Polyepoxides which can be used optionally in this invention can be monomeric or polymeric, saturated or unsaturated, aliphatic, cycloaliphatic, aromatic or heterocyclic, and they may be substituted if desired with other substituents besides the epoxy groups, e.g., hydroxyl groups, ether radicals, halogen atoms, and the like. Typical epoxy components suitable in the practice of this invention include those disclosed in U.S. Pat. Nos. 2,500,000 and 2,324,483 which are incorporated here by reference. Preferred in this invention are 1,2-epoxy compounds having an epoxide equivalence greater than 1, that is to say, compounds containing more than one group of the formula ##STR4##
The 1,2-epoxide groups may be either terminal or inner ones. Particularly suitable terminal 1,2-epoxide groups are 1,2-epoxy ethyl or 1,2-epoxy propyl groups. The latter may be linked to an oxygen atom, that is to say they are glycidyl ether or glycidyl ester groups. Compounds with inner epoxide groups usually contain the 1,2-epoxide group in an aliphatic chain or in a
As epoxy compounds containing an inner 1,2-epoxy group there are suitable epoxidized diolefins, dienes, or cyclic dienes, such as 1,2,5,6-diepoxy hexane, 1,2,4,5-diepoxycyclohexane, dicyclopentadiene diepoxide, dipentene diepoxide, and more especially vinyl cyclohexene diepoxide; epoxidiz diolefinically unsaturated carboxylic acid esters, such as methyl-9,10,12,13-diepoxy-stearate, or the dimethyl ester of 6,7,10,11-diepoxy-hexadecane-1,16-dicarboxylic acid. Furthermore, there may be mentioned epoxidized mono-, di-, or polyesters, mono-, di- or polyacetals containing at least one cycloaliphatic 5-membered or 6-membered ring, to which at least two 1,2-epoxide groups are linked.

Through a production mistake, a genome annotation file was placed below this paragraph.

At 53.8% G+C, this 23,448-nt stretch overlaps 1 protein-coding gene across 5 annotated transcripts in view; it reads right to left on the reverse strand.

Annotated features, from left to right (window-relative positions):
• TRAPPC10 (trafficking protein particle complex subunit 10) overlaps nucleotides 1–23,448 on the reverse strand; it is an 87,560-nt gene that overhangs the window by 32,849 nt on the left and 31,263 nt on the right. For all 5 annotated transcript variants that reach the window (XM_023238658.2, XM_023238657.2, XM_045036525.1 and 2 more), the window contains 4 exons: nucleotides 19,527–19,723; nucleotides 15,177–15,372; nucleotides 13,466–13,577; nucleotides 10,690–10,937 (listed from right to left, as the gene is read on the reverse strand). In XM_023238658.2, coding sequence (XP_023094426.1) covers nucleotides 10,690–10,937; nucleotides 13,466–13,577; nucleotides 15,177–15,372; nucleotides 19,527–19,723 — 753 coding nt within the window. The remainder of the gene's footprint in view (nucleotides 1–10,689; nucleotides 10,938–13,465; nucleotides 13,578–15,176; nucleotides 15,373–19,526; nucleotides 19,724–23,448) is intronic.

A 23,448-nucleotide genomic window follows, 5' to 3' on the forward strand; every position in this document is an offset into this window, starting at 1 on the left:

A widely used class of epoxides which may be used in the present invention are the epoxy polyethers obtained by reacting a halogen containing epoxide or dihalohydrin, such as epichlorohydrin, epibromohydrin, 3-chloro-1,2-epoxyoctane, and the like with either a polyhydric phenol or a polyhydric alcohol.
The IPN polymers produced in this invention generally have decidedly better impact resistance than blends of polymers produced from the individual condensation and free radical polymerization systems. The IPN polymers and process of this invention are useful in reaction injection molding systems, adhesives, coatings and other polymer applications.
The process of this invention is further illustrated in the following representative examples.